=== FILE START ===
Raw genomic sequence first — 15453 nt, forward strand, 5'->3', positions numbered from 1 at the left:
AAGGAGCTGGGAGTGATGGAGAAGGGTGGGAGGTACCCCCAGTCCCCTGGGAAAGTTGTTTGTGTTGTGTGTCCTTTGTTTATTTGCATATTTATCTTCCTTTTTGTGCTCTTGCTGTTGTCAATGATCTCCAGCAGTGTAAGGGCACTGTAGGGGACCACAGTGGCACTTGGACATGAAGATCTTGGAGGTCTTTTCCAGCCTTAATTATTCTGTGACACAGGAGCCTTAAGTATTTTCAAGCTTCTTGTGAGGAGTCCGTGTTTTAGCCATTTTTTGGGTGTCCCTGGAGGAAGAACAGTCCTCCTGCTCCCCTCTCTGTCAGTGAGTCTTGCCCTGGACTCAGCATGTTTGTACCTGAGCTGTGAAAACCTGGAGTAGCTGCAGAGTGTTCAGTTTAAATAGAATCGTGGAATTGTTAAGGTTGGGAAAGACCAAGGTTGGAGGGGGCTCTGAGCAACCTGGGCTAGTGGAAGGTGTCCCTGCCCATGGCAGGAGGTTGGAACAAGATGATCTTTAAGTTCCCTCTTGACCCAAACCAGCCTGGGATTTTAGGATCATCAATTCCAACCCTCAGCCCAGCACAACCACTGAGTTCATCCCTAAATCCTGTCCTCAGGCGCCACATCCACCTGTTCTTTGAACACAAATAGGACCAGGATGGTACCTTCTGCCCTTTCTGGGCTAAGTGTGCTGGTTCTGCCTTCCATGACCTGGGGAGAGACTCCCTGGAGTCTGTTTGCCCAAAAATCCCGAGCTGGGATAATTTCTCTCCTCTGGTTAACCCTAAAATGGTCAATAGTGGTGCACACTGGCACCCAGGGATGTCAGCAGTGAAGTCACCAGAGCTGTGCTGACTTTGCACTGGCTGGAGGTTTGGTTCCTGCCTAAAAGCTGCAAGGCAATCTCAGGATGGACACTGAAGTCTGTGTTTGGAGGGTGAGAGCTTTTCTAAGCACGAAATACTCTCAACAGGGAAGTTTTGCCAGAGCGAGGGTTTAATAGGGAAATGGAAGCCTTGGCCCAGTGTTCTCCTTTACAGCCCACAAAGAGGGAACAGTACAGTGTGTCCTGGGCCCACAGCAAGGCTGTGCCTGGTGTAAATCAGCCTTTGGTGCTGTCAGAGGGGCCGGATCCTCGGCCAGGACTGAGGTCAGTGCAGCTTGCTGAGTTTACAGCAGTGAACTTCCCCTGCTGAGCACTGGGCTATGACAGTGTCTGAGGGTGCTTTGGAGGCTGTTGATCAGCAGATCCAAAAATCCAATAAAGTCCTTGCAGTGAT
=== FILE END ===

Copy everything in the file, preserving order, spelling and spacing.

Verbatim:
Raw genomic sequence first — 15453 nt, forward strand, 5'->3', positions numbered from 1 at the left:
AAGGAGCTGGGAGTGATGGAGAAGGGTGGGAGGTACCCCCAGTCCCCTGGGAAAGTTGTTTGTGTTGTGTGTCCTTTGTTTATTTGCATATTTATCTTCCTTTTTGTGCTCTTGCTGTTGTCAATGATCTCCAGCAGTGTAAGGGCACTGTAGGGGACCACAGTGGCACTTGGACATGAAGATCTTGGAGGTCTTTTCCAGCCTTAATTATTCTGTGACACAGGAGCCTTAAGTATTTTCAAGCTTCTTGTGAGGAGTCCGTGTTTTAGCCATTTTTTGGGTGTCCCTGGAGGAAGAACAGTCCTCCTGCTCCCCTCTCTGTCAGTGAGTCTTGCCCTGGACTCAGCATGTTTGTACCTGAGCTGTGAAAACCTGGAGTAGCTGCAGAGTGTTCAGTTTAAATAGAATCGTGGAATTGTTAAGGTTGGGAAAGACCAAGGTTGGAGGGGGCTCTGAGCAACCTGGGCTAGTGGAAGGTGTCCCTGCCCATGGCAGGAGGTTGGAACAAGATGATCTTTAAGTTCCCTCTTGACCCAAACCAGCCTGGGATTTTAGGATCATCAATTCCAACCCTCAGCCCAGCACAACCACTGAGTTCATCCCTAAATCCTGTCCTCAGGCGCCACATCCACCTGTTCTTTGAACACAAATAGGACCAGGATGGTACCTTCTGCCCTTTCTGGGCTAAGTGTGCTGGTTCTGCCTTCCATGACCTGGGGAGAGACTCCCTGGAGTCTGTTTGCCCAAAAATCCCGAGCTGGGATAATTTCTCTCCTCTGGTTAACCCTAAAATGGTCAATAGTGGTGCACACTGGCACCCAGGGATGTCAGCAGTGAAGTCACCAGAGCTGTGCTGACTTTGCACTGGCTGGAGGTTTGGTTCCTGCCTAAAAGCTGCAAGGCAATCTCAGGATGGACACTGAAGTCTGTGTTTGGAGGGTGAGAGCTTTTCTAAGCACGAAATACTCTCAACAGGGAAGTTTTGCCAGAGCGAGGGTTTAATAGGGAAATGGAAGCCTTGGCCCAGTGTTCTCCTTTACAGCCCACAAAGAGGGAACAGTACAGTGTGTCCTGGGCCCACAGCAAGGCTGTGCCTGGTGTAAATCAGCCTTTGGTGCTGTCAGAGGGGCCGGATCCTCGGCCAGGACTGAGGTCAGTGCAGCTTGCTGAGTTTACAGCAGTGAACTTCCCCTGCTGAGCACTGGGCTATGACAGTGTCTGAGGGTGCTTTGGAGGCTGTTGATCAGCAGATCCAAAAATCCAATAAAGTCCTTGCAGTGAT